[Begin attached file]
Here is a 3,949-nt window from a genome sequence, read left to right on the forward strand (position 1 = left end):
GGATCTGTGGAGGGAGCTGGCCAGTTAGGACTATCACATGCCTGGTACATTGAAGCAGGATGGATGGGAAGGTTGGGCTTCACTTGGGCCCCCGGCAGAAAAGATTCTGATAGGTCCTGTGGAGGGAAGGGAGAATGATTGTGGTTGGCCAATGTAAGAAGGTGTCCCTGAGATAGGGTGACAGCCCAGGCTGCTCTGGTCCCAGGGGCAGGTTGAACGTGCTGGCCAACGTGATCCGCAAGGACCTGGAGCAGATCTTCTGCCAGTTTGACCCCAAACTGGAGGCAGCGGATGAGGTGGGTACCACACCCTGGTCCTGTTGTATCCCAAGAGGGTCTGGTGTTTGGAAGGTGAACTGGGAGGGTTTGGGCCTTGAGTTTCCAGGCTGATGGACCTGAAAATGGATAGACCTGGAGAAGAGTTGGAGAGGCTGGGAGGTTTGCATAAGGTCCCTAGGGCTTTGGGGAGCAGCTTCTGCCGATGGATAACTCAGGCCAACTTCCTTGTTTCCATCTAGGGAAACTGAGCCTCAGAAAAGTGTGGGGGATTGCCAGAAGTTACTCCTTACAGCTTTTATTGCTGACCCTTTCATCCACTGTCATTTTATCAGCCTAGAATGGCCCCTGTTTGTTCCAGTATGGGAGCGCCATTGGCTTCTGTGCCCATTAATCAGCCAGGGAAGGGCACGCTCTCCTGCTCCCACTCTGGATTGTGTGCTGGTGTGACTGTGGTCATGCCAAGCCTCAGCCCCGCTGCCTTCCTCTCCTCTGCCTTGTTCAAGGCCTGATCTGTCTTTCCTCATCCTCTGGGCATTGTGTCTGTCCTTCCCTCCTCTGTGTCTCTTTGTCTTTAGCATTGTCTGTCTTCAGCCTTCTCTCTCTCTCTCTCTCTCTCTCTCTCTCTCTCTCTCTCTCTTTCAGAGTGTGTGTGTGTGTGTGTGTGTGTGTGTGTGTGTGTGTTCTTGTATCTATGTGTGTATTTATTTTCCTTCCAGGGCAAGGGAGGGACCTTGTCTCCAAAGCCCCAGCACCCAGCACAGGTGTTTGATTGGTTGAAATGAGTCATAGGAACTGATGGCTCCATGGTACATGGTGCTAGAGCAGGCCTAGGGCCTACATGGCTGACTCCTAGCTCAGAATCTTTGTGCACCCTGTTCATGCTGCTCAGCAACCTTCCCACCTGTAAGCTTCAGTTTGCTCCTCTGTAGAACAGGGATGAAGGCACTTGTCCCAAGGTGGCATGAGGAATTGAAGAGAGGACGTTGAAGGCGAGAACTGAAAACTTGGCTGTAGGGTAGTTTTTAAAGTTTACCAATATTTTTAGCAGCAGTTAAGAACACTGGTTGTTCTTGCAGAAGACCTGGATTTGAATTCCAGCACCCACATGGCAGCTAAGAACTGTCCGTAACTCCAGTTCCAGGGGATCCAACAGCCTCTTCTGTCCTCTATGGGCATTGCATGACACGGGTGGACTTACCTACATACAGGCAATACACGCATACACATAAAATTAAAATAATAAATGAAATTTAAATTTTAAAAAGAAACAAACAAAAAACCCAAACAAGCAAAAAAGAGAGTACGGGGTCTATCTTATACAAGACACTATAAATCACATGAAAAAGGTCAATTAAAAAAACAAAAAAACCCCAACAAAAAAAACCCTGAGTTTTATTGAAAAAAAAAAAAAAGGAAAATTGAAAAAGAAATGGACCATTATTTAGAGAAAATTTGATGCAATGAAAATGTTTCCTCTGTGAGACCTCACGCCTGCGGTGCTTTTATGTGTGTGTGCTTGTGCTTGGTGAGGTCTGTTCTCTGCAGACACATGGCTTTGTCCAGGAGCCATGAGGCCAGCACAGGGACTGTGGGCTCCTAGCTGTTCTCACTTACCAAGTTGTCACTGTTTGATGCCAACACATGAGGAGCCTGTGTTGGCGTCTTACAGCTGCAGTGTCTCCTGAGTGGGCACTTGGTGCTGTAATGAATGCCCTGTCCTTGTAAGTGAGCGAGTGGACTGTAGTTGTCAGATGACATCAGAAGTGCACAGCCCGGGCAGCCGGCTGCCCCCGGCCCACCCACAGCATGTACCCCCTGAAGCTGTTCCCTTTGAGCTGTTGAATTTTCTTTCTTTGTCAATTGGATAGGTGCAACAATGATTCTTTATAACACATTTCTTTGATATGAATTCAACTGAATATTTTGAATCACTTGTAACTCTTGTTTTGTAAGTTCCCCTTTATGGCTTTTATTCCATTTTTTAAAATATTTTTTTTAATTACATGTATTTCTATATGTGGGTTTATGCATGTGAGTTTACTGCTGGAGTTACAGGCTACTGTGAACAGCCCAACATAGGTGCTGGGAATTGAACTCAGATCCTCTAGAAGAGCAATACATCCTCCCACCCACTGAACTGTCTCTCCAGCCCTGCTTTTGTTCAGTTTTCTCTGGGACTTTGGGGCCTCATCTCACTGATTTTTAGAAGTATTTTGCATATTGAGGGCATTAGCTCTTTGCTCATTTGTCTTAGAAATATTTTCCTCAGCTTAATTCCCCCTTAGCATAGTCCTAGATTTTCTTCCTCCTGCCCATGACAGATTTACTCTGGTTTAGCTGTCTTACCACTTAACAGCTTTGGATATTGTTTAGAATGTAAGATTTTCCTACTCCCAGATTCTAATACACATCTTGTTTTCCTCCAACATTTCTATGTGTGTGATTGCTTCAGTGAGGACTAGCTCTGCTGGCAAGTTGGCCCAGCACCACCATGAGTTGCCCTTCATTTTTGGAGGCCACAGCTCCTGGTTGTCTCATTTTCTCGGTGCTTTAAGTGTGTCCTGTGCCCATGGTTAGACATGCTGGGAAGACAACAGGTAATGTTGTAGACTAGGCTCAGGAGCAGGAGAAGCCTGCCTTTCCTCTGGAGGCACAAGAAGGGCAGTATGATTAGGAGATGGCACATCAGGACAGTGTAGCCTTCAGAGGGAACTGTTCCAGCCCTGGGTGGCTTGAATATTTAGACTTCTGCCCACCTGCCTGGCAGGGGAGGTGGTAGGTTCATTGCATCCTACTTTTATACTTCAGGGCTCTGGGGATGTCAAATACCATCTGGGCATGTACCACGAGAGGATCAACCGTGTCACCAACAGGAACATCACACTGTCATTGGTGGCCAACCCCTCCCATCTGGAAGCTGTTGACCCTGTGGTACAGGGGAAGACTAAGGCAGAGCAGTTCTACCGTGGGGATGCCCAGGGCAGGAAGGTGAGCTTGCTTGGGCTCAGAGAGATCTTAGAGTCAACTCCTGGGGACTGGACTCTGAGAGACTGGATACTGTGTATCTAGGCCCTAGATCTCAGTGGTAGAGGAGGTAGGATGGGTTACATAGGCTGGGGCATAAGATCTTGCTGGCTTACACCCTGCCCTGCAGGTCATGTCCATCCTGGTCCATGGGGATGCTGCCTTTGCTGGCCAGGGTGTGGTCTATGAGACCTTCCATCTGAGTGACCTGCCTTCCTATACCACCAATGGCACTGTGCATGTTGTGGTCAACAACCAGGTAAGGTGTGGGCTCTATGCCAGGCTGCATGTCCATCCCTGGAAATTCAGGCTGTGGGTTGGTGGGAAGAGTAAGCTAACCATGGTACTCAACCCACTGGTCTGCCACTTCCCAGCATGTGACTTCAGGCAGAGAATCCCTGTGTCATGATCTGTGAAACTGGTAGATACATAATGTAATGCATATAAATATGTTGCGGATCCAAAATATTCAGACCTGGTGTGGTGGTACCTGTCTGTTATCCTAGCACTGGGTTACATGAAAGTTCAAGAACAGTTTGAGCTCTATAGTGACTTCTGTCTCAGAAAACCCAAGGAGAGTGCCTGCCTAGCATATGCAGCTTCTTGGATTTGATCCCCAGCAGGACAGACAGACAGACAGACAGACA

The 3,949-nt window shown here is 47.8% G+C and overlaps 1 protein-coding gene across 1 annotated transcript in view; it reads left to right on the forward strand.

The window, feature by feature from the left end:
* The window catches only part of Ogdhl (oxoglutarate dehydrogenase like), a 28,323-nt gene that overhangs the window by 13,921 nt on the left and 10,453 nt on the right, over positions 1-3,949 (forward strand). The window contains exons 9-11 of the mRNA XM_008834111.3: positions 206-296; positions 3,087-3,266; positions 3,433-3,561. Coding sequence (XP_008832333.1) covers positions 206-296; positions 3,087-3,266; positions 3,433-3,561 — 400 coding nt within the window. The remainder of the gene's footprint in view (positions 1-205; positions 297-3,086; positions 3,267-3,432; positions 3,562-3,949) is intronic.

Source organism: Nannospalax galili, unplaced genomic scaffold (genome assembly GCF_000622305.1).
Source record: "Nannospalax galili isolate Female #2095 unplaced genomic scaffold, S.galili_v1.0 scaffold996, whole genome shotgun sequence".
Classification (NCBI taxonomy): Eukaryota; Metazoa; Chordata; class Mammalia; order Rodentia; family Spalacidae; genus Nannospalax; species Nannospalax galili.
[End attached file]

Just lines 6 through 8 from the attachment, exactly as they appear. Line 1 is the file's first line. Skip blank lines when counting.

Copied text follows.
Source organism: Nannospalax galili, unplaced genomic scaffold (genome assembly GCF_000622305.1).
Source record: "Nannospalax galili isolate Female #2095 unplaced genomic scaffold, S.galili_v1.0 scaffold996, whole genome shotgun sequence".
Classification (NCBI taxonomy): Eukaryota; Metazoa; Chordata; class Mammalia; order Rodentia; family Spalacidae; genus Nannospalax; species Nannospalax galili.